15 facts you may not have known about your horse!
- The equine eye is the largest of all land mammals. Like many prey species, horse’s eyes are located on the side of their head so they have a wide range of vision, enabling them to see almost 360 degrees at all times. They only have blind spots immediately in front and behind their bodies.
- Horses have 205 skeletal bones. The smallest equine bone is the Petrous Temporal in the ear and the largest long bone is the Femur.
- ‘Flehman’ is the term used to describe when horses curl their lip back and show their teeth. They use this nose enhancing technique to determine a smell.
- Lysine is just as important in your horse’s diet as protein. A horse will only utilize dietary protein provision up to the lowest level of the most limiting amino acid. A shortage of any one essential amino acid makes overall protein utilization by the horse less efficient. Most of the time the most limiting amino acid in a horses diet is Lysine. Luckily, Ranvet supplements contain the correct amount of Lysine for your horse.
- Horses are obligate nasal breathers, meaning they must breathe through their nostrils, and cannot breathe through their mouth.
- The fastest recorded speed of a horse was 70.76km/hour by a horse called Winning Brew at the Penn National Race Course in Pennsylvania, United States in 2008.
- The record for the highest jump made by a horse was 2.47 meters by a horse named Huaso ex-Faithful in Chile in 1949.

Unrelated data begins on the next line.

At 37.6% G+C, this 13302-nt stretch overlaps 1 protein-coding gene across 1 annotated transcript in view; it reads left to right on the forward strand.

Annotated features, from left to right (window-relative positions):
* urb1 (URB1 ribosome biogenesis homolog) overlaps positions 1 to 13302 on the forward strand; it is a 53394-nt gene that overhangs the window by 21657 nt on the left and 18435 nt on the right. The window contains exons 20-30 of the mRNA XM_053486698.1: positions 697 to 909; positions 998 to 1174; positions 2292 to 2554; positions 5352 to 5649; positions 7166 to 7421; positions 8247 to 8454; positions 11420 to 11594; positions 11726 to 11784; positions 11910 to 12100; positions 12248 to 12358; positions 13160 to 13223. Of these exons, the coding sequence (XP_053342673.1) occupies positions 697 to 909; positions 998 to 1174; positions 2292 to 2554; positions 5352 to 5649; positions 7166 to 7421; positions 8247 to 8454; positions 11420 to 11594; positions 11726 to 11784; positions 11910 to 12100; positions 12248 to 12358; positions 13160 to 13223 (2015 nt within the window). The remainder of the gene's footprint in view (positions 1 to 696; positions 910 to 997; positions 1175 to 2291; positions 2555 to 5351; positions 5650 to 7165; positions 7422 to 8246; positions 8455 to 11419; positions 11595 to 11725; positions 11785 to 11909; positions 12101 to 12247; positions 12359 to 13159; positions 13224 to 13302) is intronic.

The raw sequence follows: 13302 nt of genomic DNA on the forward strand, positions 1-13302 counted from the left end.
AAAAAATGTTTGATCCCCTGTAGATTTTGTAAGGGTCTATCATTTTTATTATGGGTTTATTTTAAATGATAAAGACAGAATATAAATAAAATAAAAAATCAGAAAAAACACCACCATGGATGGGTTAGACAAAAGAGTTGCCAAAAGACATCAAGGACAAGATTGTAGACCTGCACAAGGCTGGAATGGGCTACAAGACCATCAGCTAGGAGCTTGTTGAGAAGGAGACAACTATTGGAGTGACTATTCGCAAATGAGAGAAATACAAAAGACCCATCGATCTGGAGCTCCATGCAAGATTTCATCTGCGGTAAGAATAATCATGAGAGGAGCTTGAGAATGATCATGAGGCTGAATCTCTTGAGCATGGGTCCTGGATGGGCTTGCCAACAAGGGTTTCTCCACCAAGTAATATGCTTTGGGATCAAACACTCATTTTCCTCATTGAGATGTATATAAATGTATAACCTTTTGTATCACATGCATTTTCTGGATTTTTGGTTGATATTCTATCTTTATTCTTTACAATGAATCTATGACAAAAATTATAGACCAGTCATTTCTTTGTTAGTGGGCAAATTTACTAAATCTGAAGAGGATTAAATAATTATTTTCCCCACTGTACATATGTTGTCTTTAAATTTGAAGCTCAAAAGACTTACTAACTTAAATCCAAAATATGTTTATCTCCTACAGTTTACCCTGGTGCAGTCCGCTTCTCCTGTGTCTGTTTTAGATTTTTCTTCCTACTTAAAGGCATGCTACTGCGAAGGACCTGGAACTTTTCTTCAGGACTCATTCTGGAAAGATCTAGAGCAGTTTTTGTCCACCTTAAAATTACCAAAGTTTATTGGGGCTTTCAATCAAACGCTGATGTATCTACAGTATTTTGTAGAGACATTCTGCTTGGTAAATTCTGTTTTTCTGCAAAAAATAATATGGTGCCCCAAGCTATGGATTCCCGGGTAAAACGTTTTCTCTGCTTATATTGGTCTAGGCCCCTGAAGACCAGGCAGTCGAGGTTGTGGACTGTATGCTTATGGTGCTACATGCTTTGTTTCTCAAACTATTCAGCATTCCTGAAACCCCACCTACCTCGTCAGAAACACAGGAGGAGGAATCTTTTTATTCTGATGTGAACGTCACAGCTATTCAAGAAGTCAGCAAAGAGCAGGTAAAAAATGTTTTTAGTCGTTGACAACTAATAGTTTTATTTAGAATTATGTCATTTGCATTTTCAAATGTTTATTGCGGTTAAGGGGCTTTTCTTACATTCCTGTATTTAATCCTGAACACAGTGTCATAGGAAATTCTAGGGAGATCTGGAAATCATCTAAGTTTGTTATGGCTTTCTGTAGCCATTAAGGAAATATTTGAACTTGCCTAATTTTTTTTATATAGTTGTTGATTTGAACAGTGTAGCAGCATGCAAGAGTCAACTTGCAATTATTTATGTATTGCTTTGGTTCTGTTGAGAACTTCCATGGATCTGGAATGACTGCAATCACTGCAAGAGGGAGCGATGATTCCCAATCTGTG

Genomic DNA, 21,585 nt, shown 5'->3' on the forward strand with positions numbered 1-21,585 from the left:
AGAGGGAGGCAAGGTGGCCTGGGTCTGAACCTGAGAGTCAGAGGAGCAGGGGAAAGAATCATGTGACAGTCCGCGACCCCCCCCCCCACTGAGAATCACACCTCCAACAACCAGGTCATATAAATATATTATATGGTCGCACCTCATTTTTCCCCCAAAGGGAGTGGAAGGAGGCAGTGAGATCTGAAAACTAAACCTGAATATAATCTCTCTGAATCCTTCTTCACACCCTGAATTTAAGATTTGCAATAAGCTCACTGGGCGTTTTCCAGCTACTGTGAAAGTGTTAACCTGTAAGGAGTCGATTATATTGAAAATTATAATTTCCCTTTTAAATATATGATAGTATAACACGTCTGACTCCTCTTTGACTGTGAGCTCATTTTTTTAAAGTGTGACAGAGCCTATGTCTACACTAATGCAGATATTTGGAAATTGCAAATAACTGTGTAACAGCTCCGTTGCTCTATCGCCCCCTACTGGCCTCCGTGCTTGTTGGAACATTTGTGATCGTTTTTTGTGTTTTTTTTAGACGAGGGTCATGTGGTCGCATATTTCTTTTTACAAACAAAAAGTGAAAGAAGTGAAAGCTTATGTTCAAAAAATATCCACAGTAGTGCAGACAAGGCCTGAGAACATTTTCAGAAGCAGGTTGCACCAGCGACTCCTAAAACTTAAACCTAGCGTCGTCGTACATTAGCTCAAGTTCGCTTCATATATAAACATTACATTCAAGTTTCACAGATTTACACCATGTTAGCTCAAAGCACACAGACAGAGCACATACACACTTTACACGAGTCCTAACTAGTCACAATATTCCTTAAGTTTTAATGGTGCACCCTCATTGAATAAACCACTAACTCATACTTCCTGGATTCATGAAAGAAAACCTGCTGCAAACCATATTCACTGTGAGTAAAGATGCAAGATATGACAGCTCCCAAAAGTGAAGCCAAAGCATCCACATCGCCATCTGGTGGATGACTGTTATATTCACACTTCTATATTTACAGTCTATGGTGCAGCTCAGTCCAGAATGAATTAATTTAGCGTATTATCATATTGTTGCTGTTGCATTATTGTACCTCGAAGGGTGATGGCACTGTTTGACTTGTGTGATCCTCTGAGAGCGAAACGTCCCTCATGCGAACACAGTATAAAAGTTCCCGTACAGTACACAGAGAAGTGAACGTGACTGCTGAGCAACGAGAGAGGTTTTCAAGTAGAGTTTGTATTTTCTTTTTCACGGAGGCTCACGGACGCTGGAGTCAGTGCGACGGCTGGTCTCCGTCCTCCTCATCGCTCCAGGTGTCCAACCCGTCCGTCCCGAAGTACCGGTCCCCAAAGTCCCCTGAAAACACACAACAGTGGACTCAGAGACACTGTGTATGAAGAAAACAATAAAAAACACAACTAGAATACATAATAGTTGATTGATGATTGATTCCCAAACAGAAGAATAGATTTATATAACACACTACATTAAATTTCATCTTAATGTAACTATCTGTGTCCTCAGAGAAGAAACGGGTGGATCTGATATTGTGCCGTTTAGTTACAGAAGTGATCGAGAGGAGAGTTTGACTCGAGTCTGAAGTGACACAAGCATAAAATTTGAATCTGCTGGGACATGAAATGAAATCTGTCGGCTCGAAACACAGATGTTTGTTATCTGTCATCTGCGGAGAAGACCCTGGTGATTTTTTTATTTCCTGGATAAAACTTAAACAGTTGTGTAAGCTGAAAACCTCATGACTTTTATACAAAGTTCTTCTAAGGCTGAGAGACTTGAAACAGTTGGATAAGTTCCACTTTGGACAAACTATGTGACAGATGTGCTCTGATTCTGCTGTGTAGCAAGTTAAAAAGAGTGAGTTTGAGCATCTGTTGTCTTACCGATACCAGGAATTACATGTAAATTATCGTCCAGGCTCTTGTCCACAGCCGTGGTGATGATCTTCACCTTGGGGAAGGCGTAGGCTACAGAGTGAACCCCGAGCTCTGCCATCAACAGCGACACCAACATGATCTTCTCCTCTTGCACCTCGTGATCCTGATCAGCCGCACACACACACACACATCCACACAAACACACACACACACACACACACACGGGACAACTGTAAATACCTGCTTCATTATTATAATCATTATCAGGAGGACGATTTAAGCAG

- Horses lack the ability to vomit. After food passes into the horse’s stomach, the ring of muscles closes tightly, stopping any food from reentering the esophagus. Because of this, horses often roll when they have stomach pain.
- A small indent in a horses skin (usually on the neck or shoulder) is called a prophet’s mark and is considered good luck.
- Horses have 7 internationally recognized common blood types. These are A, C, D, K, P, Q and U.
- Horses can run fast because they are very efficient. They don’t have muscles in the bottom half of their legs, just tendons and ligaments to help them move. The energy stored in the tendons and ligaments work like pogo sticks propelling forward and upwards. Thoroughbreds can bring their legs forward in turn for the next stride much faster than other breeds.
- Horses have 16 muscles in each ear. This allows them to rotate 180 degrees.
- A horse’s knee joint is the equivalent to a human wrist, and their hock joint is equivalent to the human ankle.
- Coprophagy is the behaviour of eating faeces. This behaviour is associated with a lack of roughage, protein or minerals. It can also be an indicator or a possible parasite burden.
- It takes days for food to go in one end and out the other however, the food only spends 15 minutes in the equine stomach. The stomach of the horse is very small in relation to the oversize of the animal, and it makes up only about 10% of the capacity of the entire digestive system.
Experts in Equine Nutrition
Every product in the Ranvet range has been developed to meet a horse’s most specific need at any given time, be it in a training environment or on a breeding farm. Having pioneered the formulation of specific medications and dietary supplements for horses, the company is now recognised as a leader in the areas of equine health and nutrition.